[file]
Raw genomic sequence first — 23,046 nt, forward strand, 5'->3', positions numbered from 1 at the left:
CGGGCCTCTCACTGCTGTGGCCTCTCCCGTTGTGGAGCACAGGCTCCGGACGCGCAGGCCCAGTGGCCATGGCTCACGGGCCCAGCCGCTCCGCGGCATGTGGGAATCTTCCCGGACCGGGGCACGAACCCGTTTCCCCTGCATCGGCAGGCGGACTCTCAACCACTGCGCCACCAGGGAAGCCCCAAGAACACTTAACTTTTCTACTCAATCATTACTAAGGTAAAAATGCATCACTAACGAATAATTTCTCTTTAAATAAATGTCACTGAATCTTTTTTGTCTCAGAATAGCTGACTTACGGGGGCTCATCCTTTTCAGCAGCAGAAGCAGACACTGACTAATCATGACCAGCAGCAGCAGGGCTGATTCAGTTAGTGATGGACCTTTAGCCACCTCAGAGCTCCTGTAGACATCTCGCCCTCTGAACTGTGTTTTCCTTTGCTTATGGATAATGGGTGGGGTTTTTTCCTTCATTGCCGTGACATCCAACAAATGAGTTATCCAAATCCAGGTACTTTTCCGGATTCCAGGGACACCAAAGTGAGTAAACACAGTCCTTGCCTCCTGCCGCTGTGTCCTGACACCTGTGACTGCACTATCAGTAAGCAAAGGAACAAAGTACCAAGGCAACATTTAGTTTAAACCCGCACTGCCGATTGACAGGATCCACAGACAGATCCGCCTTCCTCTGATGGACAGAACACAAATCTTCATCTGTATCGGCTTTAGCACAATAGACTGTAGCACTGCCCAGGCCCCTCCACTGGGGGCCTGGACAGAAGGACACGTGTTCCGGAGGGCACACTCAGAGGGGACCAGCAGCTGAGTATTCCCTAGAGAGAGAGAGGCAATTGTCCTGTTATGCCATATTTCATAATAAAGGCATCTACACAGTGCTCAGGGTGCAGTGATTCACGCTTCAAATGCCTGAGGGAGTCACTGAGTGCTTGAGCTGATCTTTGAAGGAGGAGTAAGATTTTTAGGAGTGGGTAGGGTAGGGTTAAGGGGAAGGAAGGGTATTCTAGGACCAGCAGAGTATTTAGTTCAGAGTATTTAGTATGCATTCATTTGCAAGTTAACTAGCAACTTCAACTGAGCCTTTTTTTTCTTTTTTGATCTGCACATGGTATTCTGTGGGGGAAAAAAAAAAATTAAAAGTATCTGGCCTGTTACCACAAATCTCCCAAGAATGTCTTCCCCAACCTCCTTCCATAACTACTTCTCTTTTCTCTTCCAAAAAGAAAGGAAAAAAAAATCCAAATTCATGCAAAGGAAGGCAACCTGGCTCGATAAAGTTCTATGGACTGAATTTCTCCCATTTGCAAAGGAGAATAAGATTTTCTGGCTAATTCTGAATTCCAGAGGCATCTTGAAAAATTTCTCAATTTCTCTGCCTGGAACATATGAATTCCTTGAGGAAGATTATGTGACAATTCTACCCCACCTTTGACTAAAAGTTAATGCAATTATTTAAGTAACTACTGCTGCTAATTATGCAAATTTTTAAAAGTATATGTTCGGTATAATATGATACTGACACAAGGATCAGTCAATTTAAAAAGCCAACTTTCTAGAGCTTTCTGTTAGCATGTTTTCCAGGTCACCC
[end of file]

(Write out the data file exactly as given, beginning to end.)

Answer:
Raw genomic sequence first — 23,046 nt, forward strand, 5'->3', positions numbered from 1 at the left:
CGGGCCTCTCACTGCTGTGGCCTCTCCCGTTGTGGAGCACAGGCTCCGGACGCGCAGGCCCAGTGGCCATGGCTCACGGGCCCAGCCGCTCCGCGGCATGTGGGAATCTTCCCGGACCGGGGCACGAACCCGTTTCCCCTGCATCGGCAGGCGGACTCTCAACCACTGCGCCACCAGGGAAGCCCCAAGAACACTTAACTTTTCTACTCAATCATTACTAAGGTAAAAATGCATCACTAACGAATAATTTCTCTTTAAATAAATGTCACTGAATCTTTTTTGTCTCAGAATAGCTGACTTACGGGGGCTCATCCTTTTCAGCAGCAGAAGCAGACACTGACTAATCATGACCAGCAGCAGCAGGGCTGATTCAGTTAGTGATGGACCTTTAGCCACCTCAGAGCTCCTGTAGACATCTCGCCCTCTGAACTGTGTTTTCCTTTGCTTATGGATAATGGGTGGGGTTTTTTCCTTCATTGCCGTGACATCCAACAAATGAGTTATCCAAATCCAGGTACTTTTCCGGATTCCAGGGACACCAAAGTGAGTAAACACAGTCCTTGCCTCCTGCCGCTGTGTCCTGACACCTGTGACTGCACTATCAGTAAGCAAAGGAACAAAGTACCAAGGCAACATTTAGTTTAAACCCGCACTGCCGATTGACAGGATCCACAGACAGATCCGCCTTCCTCTGATGGACAGAACACAAATCTTCATCTGTATCGGCTTTAGCACAATAGACTGTAGCACTGCCCAGGCCCCTCCACTGGGGGCCTGGACAGAAGGACACGTGTTCCGGAGGGCACACTCAGAGGGGACCAGCAGCTGAGTATTCCCTAGAGAGAGAGAGGCAATTGTCCTGTTATGCCATATTTCATAATAAAGGCATCTACACAGTGCTCAGGGTGCAGTGATTCACGCTTCAAATGCCTGAGGGAGTCACTGAGTGCTTGAGCTGATCTTTGAAGGAGGAGTAAGATTTTTAGGAGTGGGTAGGGTAGGGTTAAGGGGAAGGAAGGGTATTCTAGGACCAGCAGAGTATTTAGTTCAGAGTATTTAGTATGCATTCATTTGCAAGTTAACTAGCAACTTCAACTGAGCCTTTTTTTTCTTTTTTGATCTGCACATGGTATTCTGTGGGGGAAAAAAAAAAATTAAAAGTATCTGGCCTGTTACCACAAATCTCCCAAGAATGTCTTCCCCAACCTCCTTCCATAACTACTTCTCTTTTCTCTTCCAAAAAGAAAGGAAAAAAAAATCCAAATTCATGCAAAGGAAGGCAACCTGGCTCGATAAAGTTCTATGGACTGAATTTCTCCCATTTGCAAAGGAGAATAAGATTTTCTGGCTAATTCTGAATTCCAGAGGCATCTTGAAAAATTTCTCAATTTCTCTGCCTGGAACATATGAATTCCTTGAGGAAGATTATGTGACAATTCTACCCCACCTTTGACTAAAAGTTAATGCAATTATTTAAGTAACTACTGCTGCTAATTATGCAAATTTTTAAAAGTATATGTTCGGTATAATATGATACTGACACAAGGATCAGTCAATTTAAAAAGCCAACTTTCTAGAGCTTTCTGTTAGCATGTTTTCCAGGTCACCC